Grapevine: Prestigious prize laureates

Dan David was an inventor, international businessman and philanthropist whose vision was the driving force behind the international prize, which is awarded in conjunction with Tel Aviv University.

Dan David Prize 390 (photo credit: Courtesy)
Dan David Prize 390
(photo credit: Courtesy)
Climate change is one of the greatest challenges confronting the world today. So it is hardly surprising that one of the winners of the prestigious Dan David Prize is a dedicated diplomat, speaker and author on matters related to global climate change. She is Christiana Figueres, who will receive a $1 million award for her achievements in combating climate change.
Figueres, originally from Costa Rica, was the executive secretary for the United Nations Framework Convention on Climate Change (UNFCCC) from 2010-2016, where her efforts led to the historic Paris Agreement of 2015, in which 195 nations finally agreed on a collaborative approach to limiting future temperature increases. She is also the founder of the non-profit Center for Sustainable Development of the Americas. When informed that she was one of the people selected for the prize this year, Figueres said that she was completely surprised.
According to Ariel David, a Dan David Prize board member and son of the late Dan David, “Christiana Figueres was awarded the prize in the category of ‘Future’ for her leadership in putting together the Paris Agreements to mitigate climate change. Figueres has shown that it is possible to break through our differences and bring together the entire world to face the challenge of climate change, likely the worst threat to humanity’s future that we have ever seen.”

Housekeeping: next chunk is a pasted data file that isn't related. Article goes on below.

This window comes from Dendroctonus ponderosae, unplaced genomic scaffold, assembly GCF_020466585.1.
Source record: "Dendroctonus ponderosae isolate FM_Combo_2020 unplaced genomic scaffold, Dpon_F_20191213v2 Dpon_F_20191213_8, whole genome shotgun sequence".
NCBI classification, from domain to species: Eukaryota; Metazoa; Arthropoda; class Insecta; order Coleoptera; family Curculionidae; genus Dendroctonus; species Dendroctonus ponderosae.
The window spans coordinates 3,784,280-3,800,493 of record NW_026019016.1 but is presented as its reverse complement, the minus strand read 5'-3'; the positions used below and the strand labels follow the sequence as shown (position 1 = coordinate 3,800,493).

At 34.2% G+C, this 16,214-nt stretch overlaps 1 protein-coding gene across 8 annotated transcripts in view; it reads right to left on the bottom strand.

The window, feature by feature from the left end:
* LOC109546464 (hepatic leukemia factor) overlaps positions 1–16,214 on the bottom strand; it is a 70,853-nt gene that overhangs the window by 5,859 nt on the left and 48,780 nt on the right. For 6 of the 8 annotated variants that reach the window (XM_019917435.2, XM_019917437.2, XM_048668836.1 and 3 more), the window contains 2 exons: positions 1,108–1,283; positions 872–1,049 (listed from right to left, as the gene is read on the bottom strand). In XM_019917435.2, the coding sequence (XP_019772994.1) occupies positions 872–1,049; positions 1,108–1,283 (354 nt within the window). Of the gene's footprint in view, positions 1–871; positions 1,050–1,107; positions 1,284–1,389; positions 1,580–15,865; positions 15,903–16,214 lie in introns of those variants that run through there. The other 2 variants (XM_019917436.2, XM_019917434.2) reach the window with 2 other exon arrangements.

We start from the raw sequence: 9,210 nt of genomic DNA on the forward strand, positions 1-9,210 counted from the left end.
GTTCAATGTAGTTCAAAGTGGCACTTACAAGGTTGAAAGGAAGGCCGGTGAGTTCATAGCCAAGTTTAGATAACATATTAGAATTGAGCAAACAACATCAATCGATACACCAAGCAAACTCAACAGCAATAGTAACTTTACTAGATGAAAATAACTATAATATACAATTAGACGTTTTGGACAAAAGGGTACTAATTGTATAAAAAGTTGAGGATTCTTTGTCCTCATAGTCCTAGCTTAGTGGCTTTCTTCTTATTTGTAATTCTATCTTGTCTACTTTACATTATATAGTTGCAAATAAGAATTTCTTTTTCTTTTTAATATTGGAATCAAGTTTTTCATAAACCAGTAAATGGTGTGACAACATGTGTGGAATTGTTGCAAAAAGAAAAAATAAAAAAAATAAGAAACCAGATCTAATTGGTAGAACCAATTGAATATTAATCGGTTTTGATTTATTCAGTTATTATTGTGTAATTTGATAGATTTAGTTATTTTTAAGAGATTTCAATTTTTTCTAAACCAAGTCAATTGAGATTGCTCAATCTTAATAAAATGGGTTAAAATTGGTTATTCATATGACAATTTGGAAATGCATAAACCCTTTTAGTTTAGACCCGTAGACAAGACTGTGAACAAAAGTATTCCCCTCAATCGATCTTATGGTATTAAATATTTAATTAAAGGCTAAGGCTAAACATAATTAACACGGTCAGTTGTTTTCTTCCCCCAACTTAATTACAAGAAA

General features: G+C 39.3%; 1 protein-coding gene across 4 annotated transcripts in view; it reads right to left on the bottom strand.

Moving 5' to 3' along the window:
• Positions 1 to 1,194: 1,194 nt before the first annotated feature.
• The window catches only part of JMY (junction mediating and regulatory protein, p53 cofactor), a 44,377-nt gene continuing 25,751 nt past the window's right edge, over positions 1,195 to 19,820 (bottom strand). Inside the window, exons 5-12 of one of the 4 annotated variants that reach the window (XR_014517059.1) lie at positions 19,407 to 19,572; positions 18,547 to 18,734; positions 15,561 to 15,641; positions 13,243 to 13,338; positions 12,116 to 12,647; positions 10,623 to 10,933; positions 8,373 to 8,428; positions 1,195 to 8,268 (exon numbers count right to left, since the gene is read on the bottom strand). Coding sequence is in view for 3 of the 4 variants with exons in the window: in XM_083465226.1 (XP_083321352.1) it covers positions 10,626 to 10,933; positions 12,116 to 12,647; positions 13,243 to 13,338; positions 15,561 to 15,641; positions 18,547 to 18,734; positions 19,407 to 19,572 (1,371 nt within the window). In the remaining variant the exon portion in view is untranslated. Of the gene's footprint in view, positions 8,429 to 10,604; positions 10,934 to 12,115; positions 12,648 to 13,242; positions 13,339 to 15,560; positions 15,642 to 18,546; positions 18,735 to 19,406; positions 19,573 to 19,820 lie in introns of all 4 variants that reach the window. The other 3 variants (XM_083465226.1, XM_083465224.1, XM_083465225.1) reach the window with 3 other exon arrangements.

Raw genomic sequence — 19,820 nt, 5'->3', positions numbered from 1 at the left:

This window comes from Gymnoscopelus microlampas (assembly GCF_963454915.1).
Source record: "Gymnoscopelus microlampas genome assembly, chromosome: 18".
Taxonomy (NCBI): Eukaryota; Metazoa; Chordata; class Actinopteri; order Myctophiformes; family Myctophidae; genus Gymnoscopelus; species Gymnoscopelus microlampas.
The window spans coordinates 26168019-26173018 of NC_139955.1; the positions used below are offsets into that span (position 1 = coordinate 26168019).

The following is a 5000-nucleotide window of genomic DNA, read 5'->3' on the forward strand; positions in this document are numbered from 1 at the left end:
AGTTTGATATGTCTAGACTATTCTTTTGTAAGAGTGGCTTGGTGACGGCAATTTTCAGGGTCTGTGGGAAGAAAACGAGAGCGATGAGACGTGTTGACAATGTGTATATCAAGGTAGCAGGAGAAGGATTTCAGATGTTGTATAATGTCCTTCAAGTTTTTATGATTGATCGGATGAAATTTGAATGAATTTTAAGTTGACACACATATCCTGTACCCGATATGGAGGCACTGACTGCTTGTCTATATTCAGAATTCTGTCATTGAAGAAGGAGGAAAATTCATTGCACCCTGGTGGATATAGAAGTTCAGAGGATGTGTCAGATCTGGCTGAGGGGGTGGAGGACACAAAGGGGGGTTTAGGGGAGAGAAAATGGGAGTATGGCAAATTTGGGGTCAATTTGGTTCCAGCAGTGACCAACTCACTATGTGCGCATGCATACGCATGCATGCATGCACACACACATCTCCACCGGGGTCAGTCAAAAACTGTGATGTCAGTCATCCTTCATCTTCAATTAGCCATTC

Dan David was an inventor, international businessman and philanthropist whose vision was the driving force behind the international prize, which is awarded in conjunction with Tel Aviv University. His aim was to reward those who have made a lasting impact on society, and to help young students and entrepreneurs become the scholars and leaders of the future.
The Dan David Prize rewards achievements in all fields of human endeavor, rather than in fixed categories. Each year, the Dan David Foundation awards three prizes of $1 million each to outstanding figures and organizations whose efforts have made significant humanistic, scientific and technological contributions to the world. Three unique categories are selected annually in recognition of remarkable achievements that represent the past, present and future.
Along with the award for combating climate change, the 2019 Dan David Prize also recognized the remarkable work done by professors Kenneth Pomeranz and Sanjay Subrahmanyam in the field of macrohistory, and by Reporters Without Borders and author Michael Ignatieff for defending democracy.